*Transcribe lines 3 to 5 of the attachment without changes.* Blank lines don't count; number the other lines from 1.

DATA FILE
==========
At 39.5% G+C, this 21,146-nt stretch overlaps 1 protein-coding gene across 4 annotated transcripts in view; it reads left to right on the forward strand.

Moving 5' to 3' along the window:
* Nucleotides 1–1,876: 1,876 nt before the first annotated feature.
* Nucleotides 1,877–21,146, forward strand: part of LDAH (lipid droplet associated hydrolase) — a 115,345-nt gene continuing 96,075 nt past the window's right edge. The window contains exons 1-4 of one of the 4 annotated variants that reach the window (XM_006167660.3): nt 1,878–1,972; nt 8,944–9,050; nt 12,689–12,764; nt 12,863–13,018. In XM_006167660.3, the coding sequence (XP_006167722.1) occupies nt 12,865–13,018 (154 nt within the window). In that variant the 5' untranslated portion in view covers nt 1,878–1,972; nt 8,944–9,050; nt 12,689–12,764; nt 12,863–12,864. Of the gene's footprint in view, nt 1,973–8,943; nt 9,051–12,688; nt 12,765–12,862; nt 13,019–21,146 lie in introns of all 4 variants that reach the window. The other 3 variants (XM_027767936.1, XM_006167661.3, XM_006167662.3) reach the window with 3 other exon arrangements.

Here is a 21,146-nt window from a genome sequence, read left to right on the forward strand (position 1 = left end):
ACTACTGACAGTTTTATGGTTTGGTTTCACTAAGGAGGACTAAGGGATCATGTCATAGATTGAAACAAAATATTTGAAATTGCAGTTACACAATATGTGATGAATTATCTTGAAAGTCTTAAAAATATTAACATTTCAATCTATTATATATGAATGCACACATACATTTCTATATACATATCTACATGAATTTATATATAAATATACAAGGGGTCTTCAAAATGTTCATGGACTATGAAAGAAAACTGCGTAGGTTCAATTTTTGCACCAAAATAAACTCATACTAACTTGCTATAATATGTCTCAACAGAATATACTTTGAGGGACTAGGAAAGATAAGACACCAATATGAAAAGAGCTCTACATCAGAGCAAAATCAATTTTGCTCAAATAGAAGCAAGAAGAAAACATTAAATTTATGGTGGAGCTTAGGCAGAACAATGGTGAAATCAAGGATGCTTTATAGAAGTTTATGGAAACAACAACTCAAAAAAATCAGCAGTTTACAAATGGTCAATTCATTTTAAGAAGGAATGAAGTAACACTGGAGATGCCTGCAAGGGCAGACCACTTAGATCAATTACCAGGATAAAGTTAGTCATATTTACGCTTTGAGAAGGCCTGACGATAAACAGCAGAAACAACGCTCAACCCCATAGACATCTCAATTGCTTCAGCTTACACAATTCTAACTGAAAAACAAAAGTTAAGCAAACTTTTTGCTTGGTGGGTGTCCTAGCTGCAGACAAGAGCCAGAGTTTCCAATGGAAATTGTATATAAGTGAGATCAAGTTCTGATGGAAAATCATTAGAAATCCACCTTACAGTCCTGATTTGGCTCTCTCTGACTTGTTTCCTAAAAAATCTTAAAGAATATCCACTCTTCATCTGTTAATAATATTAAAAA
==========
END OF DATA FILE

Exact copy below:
* Nucleotides 1–1,876: 1,876 nt before the first annotated feature.
* Nucleotides 1,877–21,146, forward strand: part of LDAH (lipid droplet associated hydrolase) — a 115,345-nt gene continuing 96,075 nt past the window's right edge. The window contains exons 1-4 of one of the 4 annotated variants that reach the window (XM_006167660.3): nt 1,878–1,972; nt 8,944–9,050; nt 12,689–12,764; nt 12,863–13,018. In XM_006167660.3, the coding sequence (XP_006167722.1) occupies nt 12,865–13,018 (154 nt within the window). In that variant the 5' untranslated portion in view covers nt 1,878–1,972; nt 8,944–9,050; nt 12,689–12,764; nt 12,863–12,864. Of the gene's footprint in view, nt 1,973–8,943; nt 9,051–12,688; nt 12,765–12,862; nt 13,019–21,146 lie in introns of all 4 variants that reach the window. The other 3 variants (XM_027767936.1, XM_006167661.3, XM_006167662.3) reach the window with 3 other exon arrangements.

Here is a 21,146-nt window from a genome sequence, read left to right on the forward strand (position 1 = left end):